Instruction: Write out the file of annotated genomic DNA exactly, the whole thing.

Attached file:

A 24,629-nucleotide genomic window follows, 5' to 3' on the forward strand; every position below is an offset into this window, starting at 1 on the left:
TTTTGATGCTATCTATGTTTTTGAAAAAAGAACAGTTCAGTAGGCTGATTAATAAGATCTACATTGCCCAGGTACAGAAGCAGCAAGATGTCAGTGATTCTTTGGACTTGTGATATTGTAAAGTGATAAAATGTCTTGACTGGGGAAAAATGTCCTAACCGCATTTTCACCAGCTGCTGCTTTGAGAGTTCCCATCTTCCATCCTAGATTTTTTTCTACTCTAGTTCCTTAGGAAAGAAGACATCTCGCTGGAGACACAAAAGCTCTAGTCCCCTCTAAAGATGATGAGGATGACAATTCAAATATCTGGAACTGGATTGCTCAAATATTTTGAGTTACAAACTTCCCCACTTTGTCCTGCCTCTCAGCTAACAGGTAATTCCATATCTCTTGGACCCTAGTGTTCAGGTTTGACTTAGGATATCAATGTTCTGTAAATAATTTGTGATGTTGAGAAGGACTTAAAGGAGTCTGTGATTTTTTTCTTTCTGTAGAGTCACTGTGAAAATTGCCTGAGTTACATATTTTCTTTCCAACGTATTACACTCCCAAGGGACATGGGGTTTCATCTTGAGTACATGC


A 24,629-nucleotide genomic window follows, 5' to 3' on the forward strand; every position below is an offset into this window, starting at 1 on the left:
TTTTGATGCTATCTATGTTTTTGAAAAAAGAACAGTTCAGTAGGCTGATTAATAAGATCTACATTGCCCAGGTACAGAAGCAGCAAGATGTCAGTGATTCTTTGGACTTGTGATATTGTAAAGTGATAAAATGTCTTGACTGGGGAAAAATGTCCTAACCGCATTTTCACCAGCTGCTGCTTTGAGAGTTCCCATCTTCCATCCTAGATTTTTTTCTACTCTAGTTCCTTAGGAAAGAAGACATCTCGCTGGAGACACAAAAGCTCTAGTCCCCTCTAAAGATGATGAGGATGACAATTCAAATATCTGGAACTGGATTGCTCAAATATTTTGAGTTACAAACTTCCCCACTTTGTCCTGCCTCTCAGCTAACAGGTAATTCCATATCTCTTGGACCCTAGTGTTCAGGTTTGACTTAGGATATCAATGTTCTGTAAATAATTTGTGATGTTGAGAAGGACTTAAAGGAGTCTGTGATTTTTTTCTTTCTGTAGAGTCACTGTGAAAATTGCCTGAGTTACATATTTTCTTTCCAACGTATTACACTCCCAAGGGACATGGGGTTTCATCTTGAGTACATGC